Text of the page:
Alfred Loizeaux is a man on a mission when it comes to the city's stoplights. I thought his email was worth sharing.
Henry Barnes came to Baltimore in 1953 for a one-month job as consultant traffic engineer and was hired by Mayor Thomas D’Alessandro, Jr. as Traffic Commissioner. Barnes installed in Baltimore, a traffic-control computer that was, in 1957, the largest of its kind in the world. (Wikepedia) His major improvements were one-way streets and synchronized traffic lights. That was the 50's but the traffic light sync system has been malfunctioning for decades.
In that regard: Stephen Kiehl, Baltimore Sun transportation reporter answers readers' questions on traffic bottlenecks in the area on April 27, 2004
Kiehl: I know your pain. It often takes me 10 minutes or more to get up President Street from Little Italy to where I-83 begins. Part of the problem seems to be the generally terrible signal timing. The city transportation department is in the midst of a several-years project that will replace all the signal boxes and upgrade the city's signal system, allowing for greater coordination. That should help. And it should be done in a couple years.
A "couple" is two. Two and a half years later. Nov 20, 2006 the examiner.com wrote:
Along these lines, Alexander writes: “It’s been my conclusion, after years of driving around Baltimore, that: (1) fully 40 percent of Baltimore’s traffic lights could be removed with no discernible negative effect on traffic, save for irate elderly pedestrians who feel a need to cross at a long light — and most of those have died off anyway, replaced by people who ignore traffic signals and persist in stepping in front of my car just as I get a green light; and (2) the $10 million system to synchronize/streamline Baltimore’s traffic light system is an utter rip-off, with no discernible change to Baltimore traffic. (If anything, the lights have been getting worse, not better.) I want a refund of my share.”
Another year and a half later, WJZ's Pat Warren reported on May 5, 2008 The cure for the rush hour headache may have arrived. Baltimore's transportation experts unveiled a system designed to better synchronize downtown traffic. Pat Warren reports it's an improvement with the potential to benefit everyone behind the wheel. There's a description used for downtown Baltimore traffic, drive-a-block and stop, which leaves plenty of time to talk to drivers at red lights. "It's very hectic," said one driver. "It's pretty bad...can't really get anywhere," said another driver. "When I was city council president, the number one complaint on Wednesday morning was, what the heck is wrong with these lights," said Mayor Sheila Dixon.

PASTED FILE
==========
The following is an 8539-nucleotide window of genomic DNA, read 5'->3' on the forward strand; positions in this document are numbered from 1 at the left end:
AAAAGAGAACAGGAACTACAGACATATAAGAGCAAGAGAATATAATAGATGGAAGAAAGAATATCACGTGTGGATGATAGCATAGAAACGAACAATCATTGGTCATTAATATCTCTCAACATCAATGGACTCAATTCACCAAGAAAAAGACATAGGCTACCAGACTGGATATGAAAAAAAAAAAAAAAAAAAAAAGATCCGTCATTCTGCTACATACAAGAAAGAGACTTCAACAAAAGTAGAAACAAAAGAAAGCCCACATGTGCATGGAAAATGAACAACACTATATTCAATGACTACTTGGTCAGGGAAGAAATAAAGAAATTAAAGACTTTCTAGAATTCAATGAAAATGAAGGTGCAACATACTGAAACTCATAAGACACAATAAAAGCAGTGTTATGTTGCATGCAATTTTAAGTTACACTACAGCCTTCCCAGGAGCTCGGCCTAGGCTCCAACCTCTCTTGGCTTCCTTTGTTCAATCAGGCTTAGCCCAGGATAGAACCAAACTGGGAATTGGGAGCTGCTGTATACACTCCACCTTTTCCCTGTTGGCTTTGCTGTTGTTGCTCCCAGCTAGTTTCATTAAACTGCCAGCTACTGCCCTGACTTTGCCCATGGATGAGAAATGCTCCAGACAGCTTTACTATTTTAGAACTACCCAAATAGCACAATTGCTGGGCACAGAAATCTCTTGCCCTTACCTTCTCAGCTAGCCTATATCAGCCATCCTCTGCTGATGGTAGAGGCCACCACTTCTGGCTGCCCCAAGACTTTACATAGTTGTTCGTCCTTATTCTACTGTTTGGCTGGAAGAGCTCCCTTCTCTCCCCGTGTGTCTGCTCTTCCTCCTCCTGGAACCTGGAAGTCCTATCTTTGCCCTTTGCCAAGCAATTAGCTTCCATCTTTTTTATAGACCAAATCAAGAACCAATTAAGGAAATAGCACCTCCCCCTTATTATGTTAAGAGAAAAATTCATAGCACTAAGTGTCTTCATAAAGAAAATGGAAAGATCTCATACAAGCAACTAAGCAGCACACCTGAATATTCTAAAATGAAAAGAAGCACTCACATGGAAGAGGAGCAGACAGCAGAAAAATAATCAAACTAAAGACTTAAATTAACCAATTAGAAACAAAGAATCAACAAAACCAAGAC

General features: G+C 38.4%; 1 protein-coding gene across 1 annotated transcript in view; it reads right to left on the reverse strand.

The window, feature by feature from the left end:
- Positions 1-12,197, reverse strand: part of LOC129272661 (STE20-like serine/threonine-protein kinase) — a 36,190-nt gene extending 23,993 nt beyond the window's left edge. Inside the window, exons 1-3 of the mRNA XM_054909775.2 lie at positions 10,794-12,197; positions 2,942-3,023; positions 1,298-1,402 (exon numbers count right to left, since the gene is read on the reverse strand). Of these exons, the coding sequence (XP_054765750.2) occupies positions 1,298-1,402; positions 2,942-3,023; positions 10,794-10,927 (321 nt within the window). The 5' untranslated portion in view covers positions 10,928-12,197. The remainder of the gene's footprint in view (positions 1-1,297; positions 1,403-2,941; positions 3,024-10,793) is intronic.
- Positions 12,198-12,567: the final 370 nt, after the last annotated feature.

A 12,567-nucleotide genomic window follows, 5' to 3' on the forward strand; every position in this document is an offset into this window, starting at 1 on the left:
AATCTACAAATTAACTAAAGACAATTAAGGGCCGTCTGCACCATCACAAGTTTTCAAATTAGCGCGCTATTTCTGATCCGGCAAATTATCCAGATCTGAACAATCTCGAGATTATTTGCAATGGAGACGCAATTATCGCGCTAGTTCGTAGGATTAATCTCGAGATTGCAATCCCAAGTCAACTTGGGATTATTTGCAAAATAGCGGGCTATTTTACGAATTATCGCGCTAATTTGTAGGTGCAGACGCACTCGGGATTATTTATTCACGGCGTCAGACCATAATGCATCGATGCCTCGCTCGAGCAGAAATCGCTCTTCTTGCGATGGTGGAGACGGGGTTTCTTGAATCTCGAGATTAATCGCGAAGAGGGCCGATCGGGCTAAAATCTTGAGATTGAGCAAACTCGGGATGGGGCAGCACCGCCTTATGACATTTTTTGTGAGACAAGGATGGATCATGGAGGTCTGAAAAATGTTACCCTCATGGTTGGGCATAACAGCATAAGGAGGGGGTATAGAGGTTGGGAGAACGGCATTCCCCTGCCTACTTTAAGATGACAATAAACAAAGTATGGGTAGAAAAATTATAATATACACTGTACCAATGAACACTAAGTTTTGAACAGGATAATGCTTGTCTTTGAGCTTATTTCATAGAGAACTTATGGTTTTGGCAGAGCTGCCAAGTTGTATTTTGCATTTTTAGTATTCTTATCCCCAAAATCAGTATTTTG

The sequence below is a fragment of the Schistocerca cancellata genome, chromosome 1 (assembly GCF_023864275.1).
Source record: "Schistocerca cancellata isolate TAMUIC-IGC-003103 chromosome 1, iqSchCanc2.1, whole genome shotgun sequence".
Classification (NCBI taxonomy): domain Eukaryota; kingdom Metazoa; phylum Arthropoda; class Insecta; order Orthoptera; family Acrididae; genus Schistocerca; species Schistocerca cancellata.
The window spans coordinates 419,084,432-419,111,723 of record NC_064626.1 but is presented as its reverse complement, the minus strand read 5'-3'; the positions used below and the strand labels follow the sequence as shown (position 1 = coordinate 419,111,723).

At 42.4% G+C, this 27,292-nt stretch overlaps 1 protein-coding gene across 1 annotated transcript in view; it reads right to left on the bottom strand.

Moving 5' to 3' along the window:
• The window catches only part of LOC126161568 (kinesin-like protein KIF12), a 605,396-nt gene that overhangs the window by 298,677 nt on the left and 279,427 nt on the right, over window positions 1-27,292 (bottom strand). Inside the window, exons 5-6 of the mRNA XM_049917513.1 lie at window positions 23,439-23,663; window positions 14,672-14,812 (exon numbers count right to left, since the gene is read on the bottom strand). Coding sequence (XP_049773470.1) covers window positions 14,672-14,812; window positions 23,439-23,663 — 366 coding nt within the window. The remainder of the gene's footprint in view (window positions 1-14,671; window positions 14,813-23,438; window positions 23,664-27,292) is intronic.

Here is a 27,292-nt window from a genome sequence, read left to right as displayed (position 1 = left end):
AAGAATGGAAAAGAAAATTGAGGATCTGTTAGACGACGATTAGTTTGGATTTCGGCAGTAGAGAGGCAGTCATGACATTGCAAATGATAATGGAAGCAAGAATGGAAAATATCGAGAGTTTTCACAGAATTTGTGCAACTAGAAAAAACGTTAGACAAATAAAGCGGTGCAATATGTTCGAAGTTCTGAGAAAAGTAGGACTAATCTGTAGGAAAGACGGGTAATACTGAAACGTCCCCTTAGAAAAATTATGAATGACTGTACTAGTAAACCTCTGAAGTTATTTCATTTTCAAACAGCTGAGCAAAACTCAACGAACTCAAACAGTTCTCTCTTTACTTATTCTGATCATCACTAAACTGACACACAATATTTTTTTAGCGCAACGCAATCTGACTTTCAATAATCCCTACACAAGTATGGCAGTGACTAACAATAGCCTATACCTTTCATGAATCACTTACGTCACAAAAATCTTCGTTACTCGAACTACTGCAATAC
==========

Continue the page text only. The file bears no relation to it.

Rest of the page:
The timing of traffic lights is a familiar irritant to drivers throughout the city. On Monday, Congressman Elijah Cummings, a senior member of the House Transportation Committee, joined Mayor Dixon and state and local transportation officials to open Baltimore's new Transportation Center. The 24-7 computer center will give controllers the power to synchronize traffic signals as volume, traffic patterns and special situations demand. It's designed to monitor traffic throughout the city, and for now the focus is on downtown. According to Congressman Cummings, more than $18 million in federal funds went into the center in addition to the city-state partnership.
Yet another year has passed. Still no improvement. When is this thing going on-line? The traffic light system is a failure! I questioned the "Supervisor of Traffic Lights" to complain and he responded very politely with no discernable effect. He claimed he had no jurisdiction over timing of traffic lights (!?) and directed my concerns to the "Director of Traffic Lights" who ignored both (the supervisor's) and my e-mails.
Perhaps you can discover what is wrong.
Al, I'll see what I can find out.